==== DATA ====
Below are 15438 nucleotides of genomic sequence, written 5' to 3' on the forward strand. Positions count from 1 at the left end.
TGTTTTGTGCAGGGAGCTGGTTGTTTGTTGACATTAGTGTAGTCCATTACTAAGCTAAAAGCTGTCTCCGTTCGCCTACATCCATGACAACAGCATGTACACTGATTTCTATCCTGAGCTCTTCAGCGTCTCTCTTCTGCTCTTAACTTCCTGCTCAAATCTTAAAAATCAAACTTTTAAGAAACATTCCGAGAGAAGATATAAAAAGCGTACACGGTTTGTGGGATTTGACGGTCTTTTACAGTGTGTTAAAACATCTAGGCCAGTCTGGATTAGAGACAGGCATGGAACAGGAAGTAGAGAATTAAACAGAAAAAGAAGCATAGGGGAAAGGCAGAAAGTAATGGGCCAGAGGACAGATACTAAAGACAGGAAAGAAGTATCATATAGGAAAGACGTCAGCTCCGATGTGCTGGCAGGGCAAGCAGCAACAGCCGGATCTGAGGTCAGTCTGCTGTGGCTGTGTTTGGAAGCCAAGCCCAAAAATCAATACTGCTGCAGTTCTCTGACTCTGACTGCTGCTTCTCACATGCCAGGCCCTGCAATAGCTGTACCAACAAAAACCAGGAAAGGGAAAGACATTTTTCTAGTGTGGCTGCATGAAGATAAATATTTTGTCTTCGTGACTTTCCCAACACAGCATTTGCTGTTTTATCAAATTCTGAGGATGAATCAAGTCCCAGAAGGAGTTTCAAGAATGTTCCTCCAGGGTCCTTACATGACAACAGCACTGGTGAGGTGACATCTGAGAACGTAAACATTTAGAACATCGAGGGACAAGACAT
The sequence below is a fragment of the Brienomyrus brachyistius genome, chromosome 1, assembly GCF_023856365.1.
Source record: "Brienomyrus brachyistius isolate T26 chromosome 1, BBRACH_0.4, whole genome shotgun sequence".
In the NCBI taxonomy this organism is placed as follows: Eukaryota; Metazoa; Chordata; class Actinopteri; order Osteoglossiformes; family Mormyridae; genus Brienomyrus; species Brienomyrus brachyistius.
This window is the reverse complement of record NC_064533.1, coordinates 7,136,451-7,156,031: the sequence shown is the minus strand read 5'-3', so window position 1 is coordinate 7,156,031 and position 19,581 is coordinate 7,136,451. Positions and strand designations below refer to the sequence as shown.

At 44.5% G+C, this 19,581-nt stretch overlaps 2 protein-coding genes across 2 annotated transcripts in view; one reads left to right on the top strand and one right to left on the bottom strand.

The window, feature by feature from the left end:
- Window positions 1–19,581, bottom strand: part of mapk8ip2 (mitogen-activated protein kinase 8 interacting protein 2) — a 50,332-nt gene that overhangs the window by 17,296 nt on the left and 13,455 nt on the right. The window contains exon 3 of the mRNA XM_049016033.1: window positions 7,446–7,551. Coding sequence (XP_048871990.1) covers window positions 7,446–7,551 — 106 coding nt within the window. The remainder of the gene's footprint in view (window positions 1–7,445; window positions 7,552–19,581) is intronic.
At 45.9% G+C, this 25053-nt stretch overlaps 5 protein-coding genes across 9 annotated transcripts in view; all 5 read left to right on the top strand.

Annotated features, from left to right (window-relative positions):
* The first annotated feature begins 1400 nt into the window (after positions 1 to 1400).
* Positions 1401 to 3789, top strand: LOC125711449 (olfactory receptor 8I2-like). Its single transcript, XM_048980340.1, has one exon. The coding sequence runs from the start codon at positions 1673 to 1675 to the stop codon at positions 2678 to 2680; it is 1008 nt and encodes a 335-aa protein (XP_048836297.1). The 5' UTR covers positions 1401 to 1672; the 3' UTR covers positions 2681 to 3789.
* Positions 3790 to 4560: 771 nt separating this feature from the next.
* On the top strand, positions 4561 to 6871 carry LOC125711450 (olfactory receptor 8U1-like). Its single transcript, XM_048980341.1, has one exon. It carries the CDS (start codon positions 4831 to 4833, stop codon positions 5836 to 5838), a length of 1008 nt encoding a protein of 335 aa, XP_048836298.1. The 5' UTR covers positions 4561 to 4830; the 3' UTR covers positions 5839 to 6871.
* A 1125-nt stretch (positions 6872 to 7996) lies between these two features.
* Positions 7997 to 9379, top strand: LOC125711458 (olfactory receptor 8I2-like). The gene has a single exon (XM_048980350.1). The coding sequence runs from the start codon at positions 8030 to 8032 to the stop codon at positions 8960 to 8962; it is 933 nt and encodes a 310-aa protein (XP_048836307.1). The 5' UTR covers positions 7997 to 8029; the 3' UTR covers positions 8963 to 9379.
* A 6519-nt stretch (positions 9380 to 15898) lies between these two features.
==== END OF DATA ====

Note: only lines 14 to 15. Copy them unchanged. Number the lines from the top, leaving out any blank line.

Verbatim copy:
* Positions 3790 to 4560: 771 nt separating this feature from the next.
* On the top strand, positions 4561 to 6871 carry LOC125711450 (olfactory receptor 8U1-like). Its single transcript, XM_048980341.1, has one exon. It carries the CDS (start codon positions 4831 to 4833, stop codon positions 5836 to 5838), a length of 1008 nt encoding a protein of 335 aa, XP_048836298.1. The 5' UTR covers positions 4561 to 4830; the 3' UTR covers positions 5839 to 6871.